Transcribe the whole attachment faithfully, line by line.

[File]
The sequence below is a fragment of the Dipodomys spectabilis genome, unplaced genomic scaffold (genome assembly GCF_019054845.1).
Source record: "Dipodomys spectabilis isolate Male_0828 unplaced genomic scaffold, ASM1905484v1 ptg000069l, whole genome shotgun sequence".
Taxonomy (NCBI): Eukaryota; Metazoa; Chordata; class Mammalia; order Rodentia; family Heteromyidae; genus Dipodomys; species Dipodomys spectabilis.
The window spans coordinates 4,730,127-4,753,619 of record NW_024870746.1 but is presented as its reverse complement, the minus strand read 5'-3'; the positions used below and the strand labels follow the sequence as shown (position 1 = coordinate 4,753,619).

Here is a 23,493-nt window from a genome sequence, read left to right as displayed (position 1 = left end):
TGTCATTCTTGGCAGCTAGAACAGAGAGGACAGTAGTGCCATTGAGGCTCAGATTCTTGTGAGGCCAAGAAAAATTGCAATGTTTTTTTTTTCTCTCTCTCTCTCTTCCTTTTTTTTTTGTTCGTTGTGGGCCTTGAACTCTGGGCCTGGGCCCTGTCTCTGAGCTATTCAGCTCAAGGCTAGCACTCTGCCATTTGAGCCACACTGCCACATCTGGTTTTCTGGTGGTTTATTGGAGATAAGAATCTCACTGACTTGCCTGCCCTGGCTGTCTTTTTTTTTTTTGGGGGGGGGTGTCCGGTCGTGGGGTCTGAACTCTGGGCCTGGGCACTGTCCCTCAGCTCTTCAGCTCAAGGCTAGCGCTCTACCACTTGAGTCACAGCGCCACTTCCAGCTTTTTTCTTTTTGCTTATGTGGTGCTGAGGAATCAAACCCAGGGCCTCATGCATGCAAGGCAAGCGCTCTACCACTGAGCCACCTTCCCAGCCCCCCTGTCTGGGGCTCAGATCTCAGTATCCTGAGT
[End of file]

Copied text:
The sequence below is a fragment of the Dipodomys spectabilis genome, unplaced genomic scaffold (genome assembly GCF_019054845.1).
Source record: "Dipodomys spectabilis isolate Male_0828 unplaced genomic scaffold, ASM1905484v1 ptg000069l, whole genome shotgun sequence".
Taxonomy (NCBI): Eukaryota; Metazoa; Chordata; class Mammalia; order Rodentia; family Heteromyidae; genus Dipodomys; species Dipodomys spectabilis.
The window spans coordinates 4,730,127-4,753,619 of record NW_024870746.1 but is presented as its reverse complement, the minus strand read 5'-3'; the positions used below and the strand labels follow the sequence as shown (position 1 = coordinate 4,753,619).

Here is a 23,493-nt window from a genome sequence, read left to right as displayed (position 1 = left end):
TGTCATTCTTGGCAGCTAGAACAGAGAGGACAGTAGTGCCATTGAGGCTCAGATTCTTGTGAGGCCAAGAAAAATTGCAATGTTTTTTTTTTCTCTCTCTCTCTCTTCCTTTTTTTTTTGTTCGTTGTGGGCCTTGAACTCTGGGCCTGGGCCCTGTCTCTGAGCTATTCAGCTCAAGGCTAGCACTCTGCCATTTGAGCCACACTGCCACATCTGGTTTTCTGGTGGTTTATTGGAGATAAGAATCTCACTGACTTGCCTGCCCTGGCTGTCTTTTTTTTTTTTGGGGGGGGGTGTCCGGTCGTGGGGTCTGAACTCTGGGCCTGGGCACTGTCCCTCAGCTCTTCAGCTCAAGGCTAGCGCTCTACCACTTGAGTCACAGCGCCACTTCCAGCTTTTTTCTTTTTGCTTATGTGGTGCTGAGGAATCAAACCCAGGGCCTCATGCATGCAAGGCAAGCGCTCTACCACTGAGCCACCTTCCCAGCCCCCCTGTCTGGGGCTCAGATCTCAGTATCCTGAGT